European Marches against Unemployment - News and Archives
Absender : email@example.com (Coalition for a Different Europe) Betreff : THE OTHER VOICES 11 (JUNE 1998) Datum : Fr 05.06.98, 02:33 (erhalten: 05.06.98) Groesse : 58619 Bytes ----------------------------------------------------------------------
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THE OTHER VOICES
MONTHLY E-MAIL NEWSLETTER OF THE
INTERNATIONAL COALITION FOR A DIFFERENT EUROPE
ISSUE 11, JUNE 1998 _________________________________________________________________
- Latest info on the Cardiff Alternative Summit
- People's Europe '98 -- a pseudo-event
- REAL PEOPLE'S EUROPE; Neoliberal Strategies, Social Conflict and Counter-Strategies in the European Union
- Danish and Irish referenda; advocates of the NO vote explain their positions on the Amsterdam Treaty
- European Parliament Surrenders to Biotech Industry Europe legalises biopiracy in defiance of public interests
- Live or Buy; European Central Bank opens up Protest in frankfurt on June 27th
- Agenda for the coming month
| THE OTHER VOICES are distributed by: | | Towards a Different Europe | P.O. Box 54 | 1000 AB Amsterdam | Netherlands
| Tel: +31-20-4708833 | Fax: +31-20-6763931 | E-mail: firstname.lastname@example.org
| Compiled by Erik Wesselius
NOT THE OFFICIAL SUMMIT IN CARDIFF _________________________________________________________________
Here is the latest update from Reclaim Europe!
... Not the Official Summit ...
TUESDAY 9th June
Cynefin y Werin -- Common Ground (Tues. 9th - Fri. 12th)
Raising the subjects not on the agenda of the Euro-Summit: peace, justice, co-operation and human rights. Exhibitions, stalls, workshops, street events and Fairtrade Cafe. An event for everyone, not just the chosen few. All events take place at The Tabernacle, The Hayes. 2:00 - 2:30 Official opening - Julie Morgan MP, Cynog Dafis MP, Revd Denzil John and Anand Jasani MBE. 2:30 - 5:00 'A bundle of belongings isn't the only thing a regugee brings to their new country.' Speaker from the Welsh Refugee Council. 3:30 - 5:00 'Language, culture and solidarity': Debt video and speaker -Nicaragua Solidarity Campaign. 6:00 - 9:00 'Wales - A Safe Haven?' Speakers on refugees and racism. Lunchtime: Cor Cochion singing - The Hayes
WEDNESDAY 10th June
Cynefin y Werin -- Common Ground (see Tuesday)
9:30 - 12:30 'Eutopia' - a sustainable European economy: money, jobs and environment - Speakers from the Green Party and Friends of the Earth followed by workshops 12:30 - 1:30 Euratom protest - street event in the Hayes - CND Cymru 2:00 - 5:00 Associative Democracy - Speaker on the Welsh Assembly - Red Kite 7:30 - 9:30 Globalisation: The effects on the economy and the global poor - Speaker Barry Coates, Director World Development Movement 7:30 - 9:00 Defend the worldwide right to asylum - Speakers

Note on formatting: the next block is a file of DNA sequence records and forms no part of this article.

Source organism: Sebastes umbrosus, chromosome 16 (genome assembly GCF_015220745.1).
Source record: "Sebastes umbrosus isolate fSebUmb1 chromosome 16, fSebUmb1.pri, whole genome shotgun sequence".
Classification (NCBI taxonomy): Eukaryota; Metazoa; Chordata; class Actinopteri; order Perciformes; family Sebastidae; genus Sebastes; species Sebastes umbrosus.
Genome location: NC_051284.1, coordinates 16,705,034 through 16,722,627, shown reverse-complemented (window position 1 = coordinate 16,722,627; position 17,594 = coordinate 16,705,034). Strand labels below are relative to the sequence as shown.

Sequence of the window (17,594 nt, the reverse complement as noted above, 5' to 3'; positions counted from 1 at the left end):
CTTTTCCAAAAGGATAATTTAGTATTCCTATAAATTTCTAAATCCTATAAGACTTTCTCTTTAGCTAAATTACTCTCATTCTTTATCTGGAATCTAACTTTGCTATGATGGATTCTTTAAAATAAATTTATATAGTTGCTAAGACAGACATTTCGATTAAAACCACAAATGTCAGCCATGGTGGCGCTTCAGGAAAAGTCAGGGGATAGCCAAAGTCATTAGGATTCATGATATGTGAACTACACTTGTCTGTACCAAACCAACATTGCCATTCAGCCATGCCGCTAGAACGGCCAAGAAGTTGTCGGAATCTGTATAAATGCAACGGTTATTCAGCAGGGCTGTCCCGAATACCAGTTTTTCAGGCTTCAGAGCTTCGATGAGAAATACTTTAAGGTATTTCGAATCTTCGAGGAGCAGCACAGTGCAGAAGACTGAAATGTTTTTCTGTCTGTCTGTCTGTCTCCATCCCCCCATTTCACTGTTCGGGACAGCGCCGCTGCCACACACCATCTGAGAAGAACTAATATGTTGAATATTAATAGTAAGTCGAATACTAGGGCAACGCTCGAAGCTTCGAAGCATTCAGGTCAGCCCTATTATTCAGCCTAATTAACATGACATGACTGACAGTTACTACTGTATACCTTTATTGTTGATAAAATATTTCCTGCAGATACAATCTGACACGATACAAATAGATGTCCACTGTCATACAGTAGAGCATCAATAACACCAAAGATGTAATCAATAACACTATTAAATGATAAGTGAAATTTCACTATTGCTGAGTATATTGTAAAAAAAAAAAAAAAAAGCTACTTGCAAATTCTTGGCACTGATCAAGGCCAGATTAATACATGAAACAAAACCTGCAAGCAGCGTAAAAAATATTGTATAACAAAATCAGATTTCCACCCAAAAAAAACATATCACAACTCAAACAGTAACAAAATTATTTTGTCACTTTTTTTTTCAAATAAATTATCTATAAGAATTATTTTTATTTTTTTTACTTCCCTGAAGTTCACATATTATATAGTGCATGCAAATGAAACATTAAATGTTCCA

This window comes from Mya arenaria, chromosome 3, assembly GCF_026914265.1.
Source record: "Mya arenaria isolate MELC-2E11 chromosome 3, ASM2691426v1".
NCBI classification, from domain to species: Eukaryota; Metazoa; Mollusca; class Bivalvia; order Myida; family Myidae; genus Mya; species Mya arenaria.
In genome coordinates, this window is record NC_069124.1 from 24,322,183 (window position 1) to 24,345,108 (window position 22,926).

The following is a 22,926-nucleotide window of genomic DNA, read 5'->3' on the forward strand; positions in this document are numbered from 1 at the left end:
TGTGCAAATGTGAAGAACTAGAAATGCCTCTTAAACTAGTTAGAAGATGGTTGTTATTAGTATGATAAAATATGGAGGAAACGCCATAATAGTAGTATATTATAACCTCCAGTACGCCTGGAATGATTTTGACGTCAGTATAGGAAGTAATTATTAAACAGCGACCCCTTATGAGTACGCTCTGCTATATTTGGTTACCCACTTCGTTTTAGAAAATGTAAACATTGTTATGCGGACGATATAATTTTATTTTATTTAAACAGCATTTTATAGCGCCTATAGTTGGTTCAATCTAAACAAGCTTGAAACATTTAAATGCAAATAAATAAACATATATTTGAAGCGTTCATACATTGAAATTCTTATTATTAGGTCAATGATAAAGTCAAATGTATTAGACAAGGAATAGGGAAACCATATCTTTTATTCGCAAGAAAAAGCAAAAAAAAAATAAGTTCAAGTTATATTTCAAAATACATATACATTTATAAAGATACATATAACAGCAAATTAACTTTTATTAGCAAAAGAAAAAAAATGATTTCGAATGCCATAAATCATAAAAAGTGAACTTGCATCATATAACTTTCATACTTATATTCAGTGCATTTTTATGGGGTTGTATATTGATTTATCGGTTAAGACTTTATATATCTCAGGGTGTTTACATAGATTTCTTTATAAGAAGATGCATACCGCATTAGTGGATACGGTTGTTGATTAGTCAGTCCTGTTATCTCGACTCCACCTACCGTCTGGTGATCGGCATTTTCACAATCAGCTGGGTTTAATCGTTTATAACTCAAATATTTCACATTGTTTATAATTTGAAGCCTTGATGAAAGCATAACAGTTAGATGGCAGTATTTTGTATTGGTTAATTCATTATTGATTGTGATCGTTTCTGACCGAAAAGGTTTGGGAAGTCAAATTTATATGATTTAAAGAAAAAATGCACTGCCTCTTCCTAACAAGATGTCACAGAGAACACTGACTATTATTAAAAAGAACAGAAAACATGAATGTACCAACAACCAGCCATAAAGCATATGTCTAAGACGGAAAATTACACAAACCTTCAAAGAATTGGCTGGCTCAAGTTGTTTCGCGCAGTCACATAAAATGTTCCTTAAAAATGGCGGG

THURSDAY 11th June
Cynefin y Werin -- Common Ground (see Tuesday)
9:30 - 10:30 'More bangs for your bucks?' Speaker Campaign Against the Arms Trade (CAAT) 10:30 - 12:30 Campaigning on the Eurofighter and Building a Wales East Timor Support - Workshops CAAT and Stop The Hawks 12:30 - 1:30 No to the Eurofighter. No Hawks to Indonesia. Petitioning in the Hayes 2:00 - 5:00 Communities taking control - Speakers Cymdeithas yr laith Gymraeg 7:30 - 9:00 Peace and Hope - Creating an empowering vision for the 21st century - Brahama Kumaris - Different venue , contact 01222 480557
FRIDAY 12th June
Cynefin y Werin -- Common Ground (see Tuesday)
9:30 - 10:30 Saharan Tea Ceremony - Street event 11:00 - 1:00 Europe's duty to Western Sahara - Speakers: representative of the Saharawi people and Ann Clwyd MP 12:00 - 2:00 Glowing with health? Street event on radioactive tritium - Welsh Anti-Nuclear Alliance and Friends of the Earth 2:00 - 5:00 Cuba: The European Response - Speakers: Francisco Dominguez and David Morris MEP- Cymru Cuba 5:00 - 7:30 Cutting the Chain of Debt/ Jubilee 2000 - Speaker on debt cancellation. 8:00 - 9:30 Closing Rally - Speakers Bruce Kent (CND); Angharad Tomos (Cymdeithas yr Iaith Gymraeg); Bishop Rowan Williams.
Reclaim Europe! Counter Summit (Fri. 12th to Sun. 14th)
Two days of discussions and workshops on the leading role of the EU as an agent of economic globalisation - a space for national and international campaigners to discuss strategies and actions
4 pm onwards: Registration of participants and welcome Finistere, 1st floor of University Students Union 7 pm onwards: Accounts of latest successful campaigns Reports from People's Global Action, French Unemployed Movement and many more.
SATURDAY 13th June
Reclaim Europe! Counter Summit (Fri. 12th to Sun. 14th)
'The EU and the consequences of its present agenda' YMCA, The Walk
10 am-11:30: Speakers panel Erik Wesselius (Co-organiser of Amsterdam Alternative Summit '97 and still active in 'Towards a Different Europe'), Alan Simpson MP, Jean-Pierre Page (Confederation Generale du Travail - Head of International Department) and Janet Longfield (Food Alliance - to be confirmed) 11:30-12:30: Lunch 12:30-2:30: Workshop 'Globalisation and the EU: New Trade Agreements, CAP reform, EMU, IMF, MAI...their effect on every aspect of life' Pulling together different issues and campaign strategies to achieve a common vision.